Interstate Fiscal Disparity in 1997

by Robert Tannanwald
Third Quarter 2002

Readily available tax statistics tell state and local policymakers the amount and mix of revenues that their governments receive. However, these officials pose harder fiscal questions than simply how much money is flowing into their coffers and from what sources. They frequently ask, What is our state’s capacity to raise revenues, regardless of how much we actually collect? To what extent do we utilize that capacity? Is our revenue capacity sufficient to finance our state’s need for public services? These questions are especially salient today, given that during state fiscal year 2002 (FY2002) revenues in most states fell far short of their targeted levels.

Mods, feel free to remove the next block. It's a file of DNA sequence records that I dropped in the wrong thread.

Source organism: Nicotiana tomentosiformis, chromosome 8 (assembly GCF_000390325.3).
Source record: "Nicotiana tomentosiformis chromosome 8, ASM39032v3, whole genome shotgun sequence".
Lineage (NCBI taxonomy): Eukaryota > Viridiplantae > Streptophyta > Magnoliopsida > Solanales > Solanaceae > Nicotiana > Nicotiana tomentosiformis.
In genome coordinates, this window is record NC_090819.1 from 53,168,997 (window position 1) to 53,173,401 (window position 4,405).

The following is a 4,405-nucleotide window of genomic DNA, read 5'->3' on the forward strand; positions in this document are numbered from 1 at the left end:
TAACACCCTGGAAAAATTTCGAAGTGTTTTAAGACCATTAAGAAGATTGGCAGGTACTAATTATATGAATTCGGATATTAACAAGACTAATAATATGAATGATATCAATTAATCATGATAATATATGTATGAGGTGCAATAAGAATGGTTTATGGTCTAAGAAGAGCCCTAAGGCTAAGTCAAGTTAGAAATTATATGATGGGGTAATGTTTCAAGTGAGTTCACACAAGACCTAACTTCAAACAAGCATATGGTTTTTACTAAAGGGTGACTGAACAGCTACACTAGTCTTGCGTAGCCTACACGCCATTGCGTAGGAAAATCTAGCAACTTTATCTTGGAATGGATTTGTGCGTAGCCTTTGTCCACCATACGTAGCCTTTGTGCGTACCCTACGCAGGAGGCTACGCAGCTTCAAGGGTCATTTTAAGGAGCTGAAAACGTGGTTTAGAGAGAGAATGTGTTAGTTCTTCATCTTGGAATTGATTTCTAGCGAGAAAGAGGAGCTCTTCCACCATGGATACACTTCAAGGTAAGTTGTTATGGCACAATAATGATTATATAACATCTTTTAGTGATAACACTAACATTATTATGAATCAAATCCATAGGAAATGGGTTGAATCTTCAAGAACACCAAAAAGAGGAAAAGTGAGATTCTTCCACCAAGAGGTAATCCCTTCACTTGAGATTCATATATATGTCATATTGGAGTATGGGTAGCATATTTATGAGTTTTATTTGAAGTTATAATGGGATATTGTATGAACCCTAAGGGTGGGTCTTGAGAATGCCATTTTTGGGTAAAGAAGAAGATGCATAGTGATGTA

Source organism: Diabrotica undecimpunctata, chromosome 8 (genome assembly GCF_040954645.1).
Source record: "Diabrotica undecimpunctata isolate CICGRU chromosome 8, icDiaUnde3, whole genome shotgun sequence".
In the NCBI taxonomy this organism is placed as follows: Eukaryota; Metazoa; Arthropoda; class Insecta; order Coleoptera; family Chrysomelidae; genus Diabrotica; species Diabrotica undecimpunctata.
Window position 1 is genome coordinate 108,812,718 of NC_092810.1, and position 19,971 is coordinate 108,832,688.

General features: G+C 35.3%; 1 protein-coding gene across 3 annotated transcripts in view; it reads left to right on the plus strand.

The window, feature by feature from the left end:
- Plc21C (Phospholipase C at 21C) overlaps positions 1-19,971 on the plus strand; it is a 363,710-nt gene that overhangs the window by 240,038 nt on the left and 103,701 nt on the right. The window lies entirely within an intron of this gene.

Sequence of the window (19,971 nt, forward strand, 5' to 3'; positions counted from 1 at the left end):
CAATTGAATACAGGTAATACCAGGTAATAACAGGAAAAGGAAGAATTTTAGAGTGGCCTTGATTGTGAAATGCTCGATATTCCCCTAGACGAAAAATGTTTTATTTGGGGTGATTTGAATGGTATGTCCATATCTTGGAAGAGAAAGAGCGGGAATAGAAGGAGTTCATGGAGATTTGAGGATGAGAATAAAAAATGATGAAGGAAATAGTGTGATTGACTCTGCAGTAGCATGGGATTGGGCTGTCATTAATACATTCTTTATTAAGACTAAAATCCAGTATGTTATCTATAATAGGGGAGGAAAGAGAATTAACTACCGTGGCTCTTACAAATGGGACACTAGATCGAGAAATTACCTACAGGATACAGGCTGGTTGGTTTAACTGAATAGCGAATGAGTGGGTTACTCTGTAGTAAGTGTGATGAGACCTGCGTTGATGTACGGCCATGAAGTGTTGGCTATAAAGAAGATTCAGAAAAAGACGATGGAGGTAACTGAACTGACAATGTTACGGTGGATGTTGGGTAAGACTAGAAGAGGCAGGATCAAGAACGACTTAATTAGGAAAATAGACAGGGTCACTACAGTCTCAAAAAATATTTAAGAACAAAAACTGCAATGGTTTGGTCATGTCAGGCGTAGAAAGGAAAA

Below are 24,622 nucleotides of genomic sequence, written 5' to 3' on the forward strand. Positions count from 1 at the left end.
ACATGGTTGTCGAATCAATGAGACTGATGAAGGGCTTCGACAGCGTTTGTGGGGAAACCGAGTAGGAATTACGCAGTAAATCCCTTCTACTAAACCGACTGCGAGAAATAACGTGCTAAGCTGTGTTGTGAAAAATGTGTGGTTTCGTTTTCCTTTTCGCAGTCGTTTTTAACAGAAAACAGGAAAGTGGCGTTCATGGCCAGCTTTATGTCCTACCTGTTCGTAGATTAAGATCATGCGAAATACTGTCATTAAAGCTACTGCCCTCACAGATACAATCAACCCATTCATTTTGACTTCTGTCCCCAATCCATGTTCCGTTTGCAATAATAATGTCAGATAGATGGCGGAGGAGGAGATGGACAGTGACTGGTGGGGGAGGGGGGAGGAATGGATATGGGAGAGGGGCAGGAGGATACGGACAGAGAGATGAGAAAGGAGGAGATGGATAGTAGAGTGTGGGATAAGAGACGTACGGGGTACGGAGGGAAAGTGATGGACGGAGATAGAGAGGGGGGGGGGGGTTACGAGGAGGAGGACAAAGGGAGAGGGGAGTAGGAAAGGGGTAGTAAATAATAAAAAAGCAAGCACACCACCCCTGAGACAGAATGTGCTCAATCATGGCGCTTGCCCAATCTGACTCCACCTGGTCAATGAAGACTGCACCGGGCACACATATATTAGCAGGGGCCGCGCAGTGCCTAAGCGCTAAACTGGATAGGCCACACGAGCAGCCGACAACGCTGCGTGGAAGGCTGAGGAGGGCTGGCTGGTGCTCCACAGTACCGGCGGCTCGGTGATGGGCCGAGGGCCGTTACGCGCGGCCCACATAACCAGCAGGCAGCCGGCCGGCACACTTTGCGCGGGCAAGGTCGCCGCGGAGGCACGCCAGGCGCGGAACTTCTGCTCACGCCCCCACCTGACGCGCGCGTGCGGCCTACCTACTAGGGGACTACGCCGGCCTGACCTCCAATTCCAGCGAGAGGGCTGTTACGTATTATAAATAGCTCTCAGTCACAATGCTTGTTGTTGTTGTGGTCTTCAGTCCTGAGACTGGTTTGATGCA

Questions surrounding the issue of fiscal adequacy are difficult to answer definitively. In previous articles appearing in this Review (Tannenwald 1998, 1999), we evaluated interstate differences in fiscal capacity and fiscal need for FY1994 and FY1996. Prior to these efforts, the U.S. Advisory Commission on Intergovernmental Relations (ACIR) developed indicators providing such interstate comparisons for several (but not all) years from FY1962 through FY1991. This article presents such comparisons for FY1997.

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